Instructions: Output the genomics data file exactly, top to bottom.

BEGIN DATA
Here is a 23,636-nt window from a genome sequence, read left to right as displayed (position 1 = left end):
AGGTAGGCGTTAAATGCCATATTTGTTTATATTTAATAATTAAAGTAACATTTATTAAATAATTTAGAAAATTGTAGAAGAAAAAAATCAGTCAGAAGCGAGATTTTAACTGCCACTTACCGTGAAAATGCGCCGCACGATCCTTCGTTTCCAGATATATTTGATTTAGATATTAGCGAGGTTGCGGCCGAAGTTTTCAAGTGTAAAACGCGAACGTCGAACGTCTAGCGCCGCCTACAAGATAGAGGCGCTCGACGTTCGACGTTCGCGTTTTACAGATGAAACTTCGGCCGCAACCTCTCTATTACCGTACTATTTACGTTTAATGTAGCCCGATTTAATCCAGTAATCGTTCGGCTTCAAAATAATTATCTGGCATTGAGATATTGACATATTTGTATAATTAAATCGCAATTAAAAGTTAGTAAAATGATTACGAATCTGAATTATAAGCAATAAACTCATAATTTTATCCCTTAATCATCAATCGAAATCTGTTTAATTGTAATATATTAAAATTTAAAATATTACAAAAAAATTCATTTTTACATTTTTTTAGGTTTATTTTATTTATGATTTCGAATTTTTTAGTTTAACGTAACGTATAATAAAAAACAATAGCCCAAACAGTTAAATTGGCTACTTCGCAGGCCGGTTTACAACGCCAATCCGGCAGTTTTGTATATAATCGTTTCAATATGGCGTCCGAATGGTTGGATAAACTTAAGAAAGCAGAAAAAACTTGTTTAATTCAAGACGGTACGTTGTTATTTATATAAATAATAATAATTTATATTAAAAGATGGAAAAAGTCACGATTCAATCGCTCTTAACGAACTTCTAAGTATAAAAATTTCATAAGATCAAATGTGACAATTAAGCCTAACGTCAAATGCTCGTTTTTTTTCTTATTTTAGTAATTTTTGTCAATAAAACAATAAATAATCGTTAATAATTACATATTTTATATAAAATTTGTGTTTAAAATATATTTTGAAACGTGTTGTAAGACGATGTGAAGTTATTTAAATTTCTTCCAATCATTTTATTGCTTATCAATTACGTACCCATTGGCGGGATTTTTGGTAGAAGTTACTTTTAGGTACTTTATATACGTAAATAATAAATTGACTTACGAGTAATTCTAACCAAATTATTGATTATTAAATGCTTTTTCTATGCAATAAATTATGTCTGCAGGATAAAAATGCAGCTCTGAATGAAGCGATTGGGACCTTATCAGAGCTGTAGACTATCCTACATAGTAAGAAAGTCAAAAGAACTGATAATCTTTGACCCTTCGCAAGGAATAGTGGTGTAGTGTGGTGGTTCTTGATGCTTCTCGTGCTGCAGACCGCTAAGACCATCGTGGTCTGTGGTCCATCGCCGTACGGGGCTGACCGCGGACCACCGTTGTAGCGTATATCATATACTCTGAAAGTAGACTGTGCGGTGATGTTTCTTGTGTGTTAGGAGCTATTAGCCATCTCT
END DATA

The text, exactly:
Here is a 23,636-nt window from a genome sequence, read left to right as displayed (position 1 = left end):
AGGTAGGCGTTAAATGCCATATTTGTTTATATTTAATAATTAAAGTAACATTTATTAAATAATTTAGAAAATTGTAGAAGAAAAAAATCAGTCAGAAGCGAGATTTTAACTGCCACTTACCGTGAAAATGCGCCGCACGATCCTTCGTTTCCAGATATATTTGATTTAGATATTAGCGAGGTTGCGGCCGAAGTTTTCAAGTGTAAAACGCGAACGTCGAACGTCTAGCGCCGCCTACAAGATAGAGGCGCTCGACGTTCGACGTTCGCGTTTTACAGATGAAACTTCGGCCGCAACCTCTCTATTACCGTACTATTTACGTTTAATGTAGCCCGATTTAATCCAGTAATCGTTCGGCTTCAAAATAATTATCTGGCATTGAGATATTGACATATTTGTATAATTAAATCGCAATTAAAAGTTAGTAAAATGATTACGAATCTGAATTATAAGCAATAAACTCATAATTTTATCCCTTAATCATCAATCGAAATCTGTTTAATTGTAATATATTAAAATTTAAAATATTACAAAAAAATTCATTTTTACATTTTTTTAGGTTTATTTTATTTATGATTTCGAATTTTTTAGTTTAACGTAACGTATAATAAAAAACAATAGCCCAAACAGTTAAATTGGCTACTTCGCAGGCCGGTTTACAACGCCAATCCGGCAGTTTTGTATATAATCGTTTCAATATGGCGTCCGAATGGTTGGATAAACTTAAGAAAGCAGAAAAAACTTGTTTAATTCAAGACGGTACGTTGTTATTTATATAAATAATAATAATTTATATTAAAAGATGGAAAAAGTCACGATTCAATCGCTCTTAACGAACTTCTAAGTATAAAAATTTCATAAGATCAAATGTGACAATTAAGCCTAACGTCAAATGCTCGTTTTTTTTCTTATTTTAGTAATTTTTGTCAATAAAACAATAAATAATCGTTAATAATTACATATTTTATATAAAATTTGTGTTTAAAATATATTTTGAAACGTGTTGTAAGACGATGTGAAGTTATTTAAATTTCTTCCAATCATTTTATTGCTTATCAATTACGTACCCATTGGCGGGATTTTTGGTAGAAGTTACTTTTAGGTACTTTATATACGTAAATAATAAATTGACTTACGAGTAATTCTAACCAAATTATTGATTATTAAATGCTTTTTCTATGCAATAAATTATGTCTGCAGGATAAAAATGCAGCTCTGAATGAAGCGATTGGGACCTTATCAGAGCTGTAGACTATCCTACATAGTAAGAAAGTCAAAAGAACTGATAATCTTTGACCCTTCGCAAGGAATAGTGGTGTAGTGTGGTGGTTCTTGATGCTTCTCGTGCTGCAGACCGCTAAGACCATCGTGGTCTGTGGTCCATCGCCGTACGGGGCTGACCGCGGACCACCGTTGTAGCGTATATCATATACTCTGAAAGTAGACTGTGCGGTGATGTTTCTTGTGTGTTAGGAGCTATTAGCCATCTCT